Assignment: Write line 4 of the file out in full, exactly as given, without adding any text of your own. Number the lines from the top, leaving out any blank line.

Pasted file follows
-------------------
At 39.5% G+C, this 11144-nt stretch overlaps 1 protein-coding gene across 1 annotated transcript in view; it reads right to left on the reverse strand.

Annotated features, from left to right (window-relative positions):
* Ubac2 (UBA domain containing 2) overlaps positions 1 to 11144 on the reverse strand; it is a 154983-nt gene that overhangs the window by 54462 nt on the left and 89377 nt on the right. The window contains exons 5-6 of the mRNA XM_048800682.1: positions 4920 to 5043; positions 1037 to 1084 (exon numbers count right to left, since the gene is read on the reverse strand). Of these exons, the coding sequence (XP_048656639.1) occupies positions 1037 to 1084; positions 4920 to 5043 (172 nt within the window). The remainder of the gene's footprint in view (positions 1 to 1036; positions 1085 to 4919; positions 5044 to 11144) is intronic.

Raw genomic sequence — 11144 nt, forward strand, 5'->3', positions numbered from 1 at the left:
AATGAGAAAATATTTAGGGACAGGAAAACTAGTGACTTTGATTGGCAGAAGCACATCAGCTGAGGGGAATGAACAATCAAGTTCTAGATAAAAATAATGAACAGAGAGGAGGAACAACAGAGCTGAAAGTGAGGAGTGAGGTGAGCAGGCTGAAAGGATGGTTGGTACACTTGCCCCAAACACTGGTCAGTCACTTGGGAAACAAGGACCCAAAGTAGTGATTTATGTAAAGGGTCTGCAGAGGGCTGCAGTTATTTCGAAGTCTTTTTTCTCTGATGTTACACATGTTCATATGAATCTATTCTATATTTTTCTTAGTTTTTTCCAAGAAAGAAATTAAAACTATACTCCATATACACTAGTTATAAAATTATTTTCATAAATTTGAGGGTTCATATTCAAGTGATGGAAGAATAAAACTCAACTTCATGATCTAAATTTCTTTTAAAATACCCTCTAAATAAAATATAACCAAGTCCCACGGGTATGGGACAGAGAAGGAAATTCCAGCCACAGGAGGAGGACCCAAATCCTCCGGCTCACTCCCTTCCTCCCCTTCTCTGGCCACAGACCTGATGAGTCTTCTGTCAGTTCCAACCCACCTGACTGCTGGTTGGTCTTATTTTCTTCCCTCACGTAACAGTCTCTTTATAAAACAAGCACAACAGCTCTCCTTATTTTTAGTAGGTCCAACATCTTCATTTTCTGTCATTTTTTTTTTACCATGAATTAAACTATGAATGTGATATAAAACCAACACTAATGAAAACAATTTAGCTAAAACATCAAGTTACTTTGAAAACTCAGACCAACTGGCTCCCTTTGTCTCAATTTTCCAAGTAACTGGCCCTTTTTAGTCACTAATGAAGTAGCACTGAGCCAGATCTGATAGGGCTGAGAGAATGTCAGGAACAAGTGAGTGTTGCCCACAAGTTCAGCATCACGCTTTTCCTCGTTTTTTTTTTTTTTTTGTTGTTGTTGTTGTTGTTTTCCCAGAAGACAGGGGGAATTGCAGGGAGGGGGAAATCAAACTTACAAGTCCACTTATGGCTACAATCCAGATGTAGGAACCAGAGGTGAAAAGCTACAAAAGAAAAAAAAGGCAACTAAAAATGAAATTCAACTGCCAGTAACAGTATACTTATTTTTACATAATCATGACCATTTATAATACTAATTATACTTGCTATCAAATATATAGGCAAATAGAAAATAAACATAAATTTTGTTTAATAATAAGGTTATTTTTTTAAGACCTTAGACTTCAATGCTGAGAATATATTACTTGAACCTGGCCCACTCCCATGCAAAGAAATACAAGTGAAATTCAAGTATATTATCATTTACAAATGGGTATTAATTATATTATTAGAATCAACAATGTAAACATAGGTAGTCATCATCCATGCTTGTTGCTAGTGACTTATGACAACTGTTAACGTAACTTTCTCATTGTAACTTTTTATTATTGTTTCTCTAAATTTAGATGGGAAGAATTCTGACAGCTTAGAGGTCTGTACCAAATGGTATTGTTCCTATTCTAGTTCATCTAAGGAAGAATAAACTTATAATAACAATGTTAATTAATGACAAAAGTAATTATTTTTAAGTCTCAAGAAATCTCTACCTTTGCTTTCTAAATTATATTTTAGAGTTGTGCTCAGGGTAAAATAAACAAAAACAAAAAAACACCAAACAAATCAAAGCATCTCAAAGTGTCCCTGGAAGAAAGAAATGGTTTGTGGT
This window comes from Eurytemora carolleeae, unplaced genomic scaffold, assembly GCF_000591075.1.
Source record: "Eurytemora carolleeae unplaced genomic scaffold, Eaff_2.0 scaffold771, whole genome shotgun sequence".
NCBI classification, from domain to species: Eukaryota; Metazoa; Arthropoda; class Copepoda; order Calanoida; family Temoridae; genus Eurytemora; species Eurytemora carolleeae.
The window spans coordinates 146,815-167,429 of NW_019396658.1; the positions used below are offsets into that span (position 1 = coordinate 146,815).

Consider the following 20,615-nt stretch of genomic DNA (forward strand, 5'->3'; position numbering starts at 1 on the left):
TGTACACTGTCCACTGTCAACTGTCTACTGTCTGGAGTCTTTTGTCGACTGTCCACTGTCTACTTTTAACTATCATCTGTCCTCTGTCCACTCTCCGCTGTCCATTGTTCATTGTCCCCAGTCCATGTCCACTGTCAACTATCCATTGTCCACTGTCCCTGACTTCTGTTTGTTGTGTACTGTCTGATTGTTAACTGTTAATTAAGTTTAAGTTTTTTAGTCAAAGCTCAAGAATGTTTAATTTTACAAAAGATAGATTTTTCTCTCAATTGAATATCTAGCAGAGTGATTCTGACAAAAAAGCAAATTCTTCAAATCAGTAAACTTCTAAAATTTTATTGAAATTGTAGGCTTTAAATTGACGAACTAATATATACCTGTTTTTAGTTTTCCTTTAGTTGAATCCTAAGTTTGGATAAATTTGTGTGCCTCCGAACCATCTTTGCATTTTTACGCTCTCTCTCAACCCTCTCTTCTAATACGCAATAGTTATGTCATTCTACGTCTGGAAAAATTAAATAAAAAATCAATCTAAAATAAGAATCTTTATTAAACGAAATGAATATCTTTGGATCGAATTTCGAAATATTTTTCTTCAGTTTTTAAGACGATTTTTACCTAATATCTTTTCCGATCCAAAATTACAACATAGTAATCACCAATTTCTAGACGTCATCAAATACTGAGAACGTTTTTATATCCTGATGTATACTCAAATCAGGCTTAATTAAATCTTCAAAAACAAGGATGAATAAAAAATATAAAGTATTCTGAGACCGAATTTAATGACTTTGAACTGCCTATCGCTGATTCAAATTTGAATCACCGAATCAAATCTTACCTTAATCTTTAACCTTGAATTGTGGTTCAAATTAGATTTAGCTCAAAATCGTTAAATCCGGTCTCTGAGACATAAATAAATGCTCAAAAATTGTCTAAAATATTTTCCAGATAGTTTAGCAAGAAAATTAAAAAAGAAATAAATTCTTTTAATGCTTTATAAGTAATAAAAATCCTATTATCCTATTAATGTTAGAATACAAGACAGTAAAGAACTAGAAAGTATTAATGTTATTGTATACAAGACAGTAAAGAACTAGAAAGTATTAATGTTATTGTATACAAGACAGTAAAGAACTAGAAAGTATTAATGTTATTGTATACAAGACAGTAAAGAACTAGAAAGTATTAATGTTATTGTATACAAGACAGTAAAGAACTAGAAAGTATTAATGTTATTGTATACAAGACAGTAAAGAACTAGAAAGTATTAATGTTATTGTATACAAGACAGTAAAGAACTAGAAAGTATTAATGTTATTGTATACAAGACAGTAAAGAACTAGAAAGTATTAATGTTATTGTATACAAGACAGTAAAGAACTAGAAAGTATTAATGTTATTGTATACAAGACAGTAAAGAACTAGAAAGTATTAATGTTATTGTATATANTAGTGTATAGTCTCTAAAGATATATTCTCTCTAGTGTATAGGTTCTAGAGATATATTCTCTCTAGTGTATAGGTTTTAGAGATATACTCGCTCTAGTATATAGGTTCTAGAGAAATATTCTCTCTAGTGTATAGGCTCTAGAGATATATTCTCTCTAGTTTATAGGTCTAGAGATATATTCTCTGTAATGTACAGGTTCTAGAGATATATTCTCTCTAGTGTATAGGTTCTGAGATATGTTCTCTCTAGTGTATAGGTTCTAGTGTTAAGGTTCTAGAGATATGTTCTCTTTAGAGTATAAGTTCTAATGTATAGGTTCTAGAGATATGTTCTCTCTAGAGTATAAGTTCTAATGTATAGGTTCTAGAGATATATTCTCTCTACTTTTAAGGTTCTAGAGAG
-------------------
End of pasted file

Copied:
Raw genomic sequence — 11144 nt, forward strand, 5'->3', positions numbered from 1 at the left: